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Wayne Gretzky fears lockout


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GRAND FORKS, N.D. (CP) - Wayne Gretzky is concerned that if the NHL and the players' association don't agree to a new collective bargaining agreement soon, the next season will be lost as well as this one.


"If this is not decided in the next few days, I'm scared we could be looking at a year, a year and a half, two years, not just three months like a lot of people thought in September," Gretzky said Sunday during a news conference at the world junior hockey championship. "From April to October, the players don't get paid, so I can't see us coming to an agreement in August or September.


"If we don't find a way to make everyone who is part of this sort of happy and get a deal done, we could be looking at a long, long time before hockey is played in the NHL and that's very alarming too. I hope in the next couple weeks we can come to an agreement."


Gretzky also denied recent published reports that the Phoenix Coyotes franchise is for sale. Gretzky is a minority owner and a managing partner of the club. Jerry Moyes is the majority owner and Steve Ellman also has a minority stake.


"The team is not for sale," Gretzky said. "If it was for sale I would tell you guys, but it's not. There's really no truth to the story at all."


Gretzky says he supports NHL commissioner Gary Bettman's firm labour stance. Bettman has said the league must have a salary cap.


"We want to play. We want to get back out there," Gretzky said. "But the other side of it is we back the commissioner 100 per cent, unequivocally, what he's doing and the process he's going through."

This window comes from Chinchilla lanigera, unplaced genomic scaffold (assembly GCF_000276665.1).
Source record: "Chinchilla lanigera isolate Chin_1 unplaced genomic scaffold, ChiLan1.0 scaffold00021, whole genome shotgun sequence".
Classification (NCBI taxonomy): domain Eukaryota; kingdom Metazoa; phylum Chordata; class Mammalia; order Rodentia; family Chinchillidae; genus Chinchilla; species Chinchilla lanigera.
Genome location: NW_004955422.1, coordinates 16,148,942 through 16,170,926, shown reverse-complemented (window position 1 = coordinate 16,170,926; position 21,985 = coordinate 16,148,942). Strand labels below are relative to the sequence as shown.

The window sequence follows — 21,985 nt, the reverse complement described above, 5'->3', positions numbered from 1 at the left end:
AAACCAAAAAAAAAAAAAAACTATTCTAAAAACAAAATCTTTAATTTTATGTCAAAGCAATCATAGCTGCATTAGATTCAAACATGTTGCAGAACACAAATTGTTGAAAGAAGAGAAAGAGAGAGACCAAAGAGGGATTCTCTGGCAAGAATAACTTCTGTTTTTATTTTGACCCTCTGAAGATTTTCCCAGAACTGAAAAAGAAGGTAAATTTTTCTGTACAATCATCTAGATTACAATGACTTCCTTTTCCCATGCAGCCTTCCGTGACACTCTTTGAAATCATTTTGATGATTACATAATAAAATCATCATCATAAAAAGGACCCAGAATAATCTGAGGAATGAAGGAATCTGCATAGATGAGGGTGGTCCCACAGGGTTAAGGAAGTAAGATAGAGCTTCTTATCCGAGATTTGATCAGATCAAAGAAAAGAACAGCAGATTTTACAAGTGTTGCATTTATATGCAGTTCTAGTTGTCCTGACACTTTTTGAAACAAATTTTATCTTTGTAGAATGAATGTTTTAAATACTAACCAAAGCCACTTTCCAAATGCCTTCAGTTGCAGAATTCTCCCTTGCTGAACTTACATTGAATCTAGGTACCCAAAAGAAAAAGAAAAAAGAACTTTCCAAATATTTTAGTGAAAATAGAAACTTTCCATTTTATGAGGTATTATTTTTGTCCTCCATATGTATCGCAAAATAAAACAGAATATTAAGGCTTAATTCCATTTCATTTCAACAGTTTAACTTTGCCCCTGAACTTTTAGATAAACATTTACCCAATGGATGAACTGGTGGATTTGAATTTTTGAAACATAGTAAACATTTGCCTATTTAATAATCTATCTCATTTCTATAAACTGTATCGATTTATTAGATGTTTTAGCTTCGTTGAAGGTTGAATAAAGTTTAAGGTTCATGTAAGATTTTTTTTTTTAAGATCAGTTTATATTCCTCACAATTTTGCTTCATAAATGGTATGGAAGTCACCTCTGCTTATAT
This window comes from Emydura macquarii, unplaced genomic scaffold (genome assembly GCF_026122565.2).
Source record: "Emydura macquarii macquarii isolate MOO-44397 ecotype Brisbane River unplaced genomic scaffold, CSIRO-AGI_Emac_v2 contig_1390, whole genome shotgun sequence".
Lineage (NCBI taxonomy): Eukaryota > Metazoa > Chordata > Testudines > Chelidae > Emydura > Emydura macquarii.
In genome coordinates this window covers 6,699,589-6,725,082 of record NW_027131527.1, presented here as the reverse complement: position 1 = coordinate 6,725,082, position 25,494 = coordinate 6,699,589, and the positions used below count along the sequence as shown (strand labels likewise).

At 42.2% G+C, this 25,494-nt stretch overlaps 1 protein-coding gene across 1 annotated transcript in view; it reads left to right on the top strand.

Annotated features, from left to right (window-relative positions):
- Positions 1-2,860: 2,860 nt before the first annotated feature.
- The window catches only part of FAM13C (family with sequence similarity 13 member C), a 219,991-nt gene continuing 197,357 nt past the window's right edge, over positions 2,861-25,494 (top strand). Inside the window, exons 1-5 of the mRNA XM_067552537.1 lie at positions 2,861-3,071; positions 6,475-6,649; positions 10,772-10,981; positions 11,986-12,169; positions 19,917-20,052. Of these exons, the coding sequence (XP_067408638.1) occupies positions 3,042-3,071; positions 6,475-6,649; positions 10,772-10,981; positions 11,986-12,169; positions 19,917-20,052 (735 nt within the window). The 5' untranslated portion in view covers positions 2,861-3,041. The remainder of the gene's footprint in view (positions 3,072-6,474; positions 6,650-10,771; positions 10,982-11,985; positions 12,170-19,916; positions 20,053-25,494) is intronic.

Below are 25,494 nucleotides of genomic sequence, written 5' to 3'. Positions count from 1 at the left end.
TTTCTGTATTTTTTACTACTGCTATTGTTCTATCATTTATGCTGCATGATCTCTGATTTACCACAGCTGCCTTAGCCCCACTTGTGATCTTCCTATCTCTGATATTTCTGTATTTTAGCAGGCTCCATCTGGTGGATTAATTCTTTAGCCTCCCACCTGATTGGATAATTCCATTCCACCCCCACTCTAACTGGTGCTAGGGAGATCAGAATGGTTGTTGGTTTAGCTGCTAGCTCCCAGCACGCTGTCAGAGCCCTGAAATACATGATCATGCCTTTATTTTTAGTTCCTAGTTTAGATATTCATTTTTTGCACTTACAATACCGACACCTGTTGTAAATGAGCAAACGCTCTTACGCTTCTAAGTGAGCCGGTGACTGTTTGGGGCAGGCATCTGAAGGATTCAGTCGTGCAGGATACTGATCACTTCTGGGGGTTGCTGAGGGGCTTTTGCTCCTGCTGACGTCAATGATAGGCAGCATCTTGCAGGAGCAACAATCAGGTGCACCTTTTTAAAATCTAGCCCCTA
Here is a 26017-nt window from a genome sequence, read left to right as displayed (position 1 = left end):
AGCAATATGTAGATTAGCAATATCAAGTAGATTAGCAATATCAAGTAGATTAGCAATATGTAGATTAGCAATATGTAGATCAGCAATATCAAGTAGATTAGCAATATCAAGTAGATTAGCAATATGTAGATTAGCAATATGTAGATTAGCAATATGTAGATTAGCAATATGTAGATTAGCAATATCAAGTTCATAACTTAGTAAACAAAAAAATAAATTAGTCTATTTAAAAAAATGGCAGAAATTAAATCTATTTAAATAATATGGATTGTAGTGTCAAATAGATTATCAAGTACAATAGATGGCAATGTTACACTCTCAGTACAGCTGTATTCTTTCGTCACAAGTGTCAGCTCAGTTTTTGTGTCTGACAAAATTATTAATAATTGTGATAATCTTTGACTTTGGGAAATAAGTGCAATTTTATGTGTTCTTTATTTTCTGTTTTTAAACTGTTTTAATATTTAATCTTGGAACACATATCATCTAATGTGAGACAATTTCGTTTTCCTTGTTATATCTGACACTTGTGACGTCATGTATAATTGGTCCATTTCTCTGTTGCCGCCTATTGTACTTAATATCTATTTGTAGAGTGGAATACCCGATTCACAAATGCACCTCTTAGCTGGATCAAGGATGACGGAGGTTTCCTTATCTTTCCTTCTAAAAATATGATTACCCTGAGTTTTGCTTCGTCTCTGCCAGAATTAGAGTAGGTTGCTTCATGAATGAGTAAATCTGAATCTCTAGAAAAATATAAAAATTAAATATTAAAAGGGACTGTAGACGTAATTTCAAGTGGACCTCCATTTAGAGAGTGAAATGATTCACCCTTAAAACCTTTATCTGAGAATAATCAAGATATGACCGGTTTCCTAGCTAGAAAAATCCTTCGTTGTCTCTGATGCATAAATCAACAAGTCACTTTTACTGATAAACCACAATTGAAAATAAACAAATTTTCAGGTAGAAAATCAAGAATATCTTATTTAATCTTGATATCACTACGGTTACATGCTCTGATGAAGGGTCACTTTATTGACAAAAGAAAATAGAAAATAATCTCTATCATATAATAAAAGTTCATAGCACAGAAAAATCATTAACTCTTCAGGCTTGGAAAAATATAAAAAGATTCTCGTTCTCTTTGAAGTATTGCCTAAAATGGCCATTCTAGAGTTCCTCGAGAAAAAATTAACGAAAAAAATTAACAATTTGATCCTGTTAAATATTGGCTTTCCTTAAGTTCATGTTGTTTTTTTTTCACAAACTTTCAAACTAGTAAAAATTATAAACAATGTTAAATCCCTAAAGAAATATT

He said the Coyotes' franchise is suffering because of the lockout.


"Amazingly, whether people believe it or not, we're losing less money this year not playing if that makes sense," he said. "But, saying that, we're also losing credibility in the city as far as the game goes. We're losing some fan support because people are disappointed and you lose corporate sponsorship."


Gretzky said he doesn't plan to get actively involved in any negotiations between the NHL and the players because he's not on the negotiating committee.


He was executive director of the Canadian men's Olympic team that won a gold medal in 2002 and chuckled when asked if he would run the next Olympic team in Turin, Italy, in 2006. It's unclear if the NHL would participate in the Olympics in light of the current labour situation.


"We haven't really discussed '06 yet because of the situation we're in with the NHL." Gretzky said. "Hopefully once that gets resolved, we'll sit down and make a decision for the future."


Gretzky was in Grand Forks to watch the world junior championship. He played in the 1978 tournament in Montreal as a 16-year-old and let Canada in scoring with eight goals and nine assists in six games. Canada won the bronze medal that year.


"The two things I remember the most is playing in the Montreal Forum and meeting Guy Lafleur for the first time and getting to play for Canada," Gretzky said.


He's been watching the Canadian team since the tournament began.


"Canada has had a really solid tournament and up to this point in time has played as well as any Canadian team has played and has handled itself with a great deal of class and dignity," Gretzky said prior to Canada's 3-1 semifinal win at night over the Czech Republic.


Gretzky said a year and a half ago that Canadian forward Sidney Crosby would be the player to break all his NHL records and Crosby hasn't diminished in Gretzky eyes since then.


"He's the real deal," Gretzky said. "He's got tremendous hockey sense, moves the puck very well and obviously has great hands.


"The thing you learn at a young age that separates really good players from average players and it's what you do and where you go when you don't have the puck. He seems to get in position to be in the play at all times. What's more important, he has fun when he's playing."

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